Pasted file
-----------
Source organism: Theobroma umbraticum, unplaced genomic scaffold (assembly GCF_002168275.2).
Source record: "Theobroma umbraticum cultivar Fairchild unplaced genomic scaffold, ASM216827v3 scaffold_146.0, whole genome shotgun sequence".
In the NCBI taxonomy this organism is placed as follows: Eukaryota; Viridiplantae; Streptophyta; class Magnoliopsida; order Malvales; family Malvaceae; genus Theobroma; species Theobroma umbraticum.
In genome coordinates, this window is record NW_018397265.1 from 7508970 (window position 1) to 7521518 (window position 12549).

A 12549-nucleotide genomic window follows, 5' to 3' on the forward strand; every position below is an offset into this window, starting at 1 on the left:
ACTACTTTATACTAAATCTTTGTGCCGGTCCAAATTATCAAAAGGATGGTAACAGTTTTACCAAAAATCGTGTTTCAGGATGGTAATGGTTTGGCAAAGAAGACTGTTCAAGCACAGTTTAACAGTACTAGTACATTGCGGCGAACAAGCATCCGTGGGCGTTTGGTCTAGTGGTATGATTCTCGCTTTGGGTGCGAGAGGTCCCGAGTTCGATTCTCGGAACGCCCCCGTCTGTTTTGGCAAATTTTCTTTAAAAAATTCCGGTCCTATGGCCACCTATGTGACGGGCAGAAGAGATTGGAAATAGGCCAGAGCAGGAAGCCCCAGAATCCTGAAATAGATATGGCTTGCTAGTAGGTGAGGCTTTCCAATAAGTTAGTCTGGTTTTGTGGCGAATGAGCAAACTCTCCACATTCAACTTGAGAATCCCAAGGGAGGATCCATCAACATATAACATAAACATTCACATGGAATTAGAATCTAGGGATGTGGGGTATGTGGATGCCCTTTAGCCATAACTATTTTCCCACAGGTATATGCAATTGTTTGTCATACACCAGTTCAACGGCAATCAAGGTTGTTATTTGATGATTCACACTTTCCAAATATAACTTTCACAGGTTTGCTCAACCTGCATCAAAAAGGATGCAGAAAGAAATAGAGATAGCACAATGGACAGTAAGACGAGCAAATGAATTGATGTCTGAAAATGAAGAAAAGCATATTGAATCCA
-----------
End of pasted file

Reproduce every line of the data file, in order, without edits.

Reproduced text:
Source organism: Theobroma umbraticum, unplaced genomic scaffold (assembly GCF_002168275.2).
Source record: "Theobroma umbraticum cultivar Fairchild unplaced genomic scaffold, ASM216827v3 scaffold_146.0, whole genome shotgun sequence".
In the NCBI taxonomy this organism is placed as follows: Eukaryota; Viridiplantae; Streptophyta; class Magnoliopsida; order Malvales; family Malvaceae; genus Theobroma; species Theobroma umbraticum.
In genome coordinates, this window is record NW_018397265.1 from 7508970 (window position 1) to 7521518 (window position 12549).

A 12549-nucleotide genomic window follows, 5' to 3' on the forward strand; every position below is an offset into this window, starting at 1 on the left:
ACTACTTTATACTAAATCTTTGTGCCGGTCCAAATTATCAAAAGGATGGTAACAGTTTTACCAAAAATCGTGTTTCAGGATGGTAATGGTTTGGCAAAGAAGACTGTTCAAGCACAGTTTAACAGTACTAGTACATTGCGGCGAACAAGCATCCGTGGGCGTTTGGTCTAGTGGTATGATTCTCGCTTTGGGTGCGAGAGGTCCCGAGTTCGATTCTCGGAACGCCCCCGTCTGTTTTGGCAAATTTTCTTTAAAAAATTCCGGTCCTATGGCCACCTATGTGACGGGCAGAAGAGATTGGAAATAGGCCAGAGCAGGAAGCCCCAGAATCCTGAAATAGATATGGCTTGCTAGTAGGTGAGGCTTTCCAATAAGTTAGTCTGGTTTTGTGGCGAATGAGCAAACTCTCCACATTCAACTTGAGAATCCCAAGGGAGGATCCATCAACATATAACATAAACATTCACATGGAATTAGAATCTAGGGATGTGGGGTATGTGGATGCCCTTTAGCCATAACTATTTTCCCACAGGTATATGCAATTGTTTGTCATACACCAGTTCAACGGCAATCAAGGTTGTTATTTGATGATTCACACTTTCCAAATATAACTTTCACAGGTTTGCTCAACCTGCATCAAAAAGGATGCAGAAAGAAATAGAGATAGCACAATGGACAGTAAGACGAGCAAATGAATTGATGTCTGAAAATGAAGAAAAGCATATTGAATCCA